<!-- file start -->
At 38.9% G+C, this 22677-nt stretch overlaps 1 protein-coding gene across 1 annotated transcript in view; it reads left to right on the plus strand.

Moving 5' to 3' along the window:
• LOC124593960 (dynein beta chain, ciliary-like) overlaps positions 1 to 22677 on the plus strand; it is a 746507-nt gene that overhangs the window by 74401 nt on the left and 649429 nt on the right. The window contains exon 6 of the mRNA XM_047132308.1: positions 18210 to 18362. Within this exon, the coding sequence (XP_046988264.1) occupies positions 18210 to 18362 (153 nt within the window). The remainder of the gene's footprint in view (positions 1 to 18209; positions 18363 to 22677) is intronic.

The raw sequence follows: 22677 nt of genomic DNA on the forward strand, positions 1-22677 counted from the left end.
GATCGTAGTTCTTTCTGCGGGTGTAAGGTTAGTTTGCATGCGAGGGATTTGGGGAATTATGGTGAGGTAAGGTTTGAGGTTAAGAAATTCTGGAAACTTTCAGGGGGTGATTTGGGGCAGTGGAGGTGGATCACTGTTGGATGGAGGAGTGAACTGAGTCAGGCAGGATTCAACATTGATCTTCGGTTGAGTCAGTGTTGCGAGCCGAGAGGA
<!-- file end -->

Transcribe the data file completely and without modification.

At 38.9% G+C, this 22677-nt stretch overlaps 1 protein-coding gene across 1 annotated transcript in view; it reads left to right on the plus strand.

Moving 5' to 3' along the window:
• LOC124593960 (dynein beta chain, ciliary-like) overlaps positions 1 to 22677 on the plus strand; it is a 746507-nt gene that overhangs the window by 74401 nt on the left and 649429 nt on the right. The window contains exon 6 of the mRNA XM_047132308.1: positions 18210 to 18362. Within this exon, the coding sequence (XP_046988264.1) occupies positions 18210 to 18362 (153 nt within the window). The remainder of the gene's footprint in view (positions 1 to 18209; positions 18363 to 22677) is intronic.

The raw sequence follows: 22677 nt of genomic DNA on the forward strand, positions 1-22677 counted from the left end.
GATCGTAGTTCTTTCTGCGGGTGTAAGGTTAGTTTGCATGCGAGGGATTTGGGGAATTATGGTGAGGTAAGGTTTGAGGTTAAGAAATTCTGGAAACTTTCAGGGGGTGATTTGGGGCAGTGGAGGTGGATCACTGTTGGATGGAGGAGTGAACTGAGTCAGGCAGGATTCAACATTGATCTTCGGTTGAGTCAGTGTTGCGAGCCGAGAGGA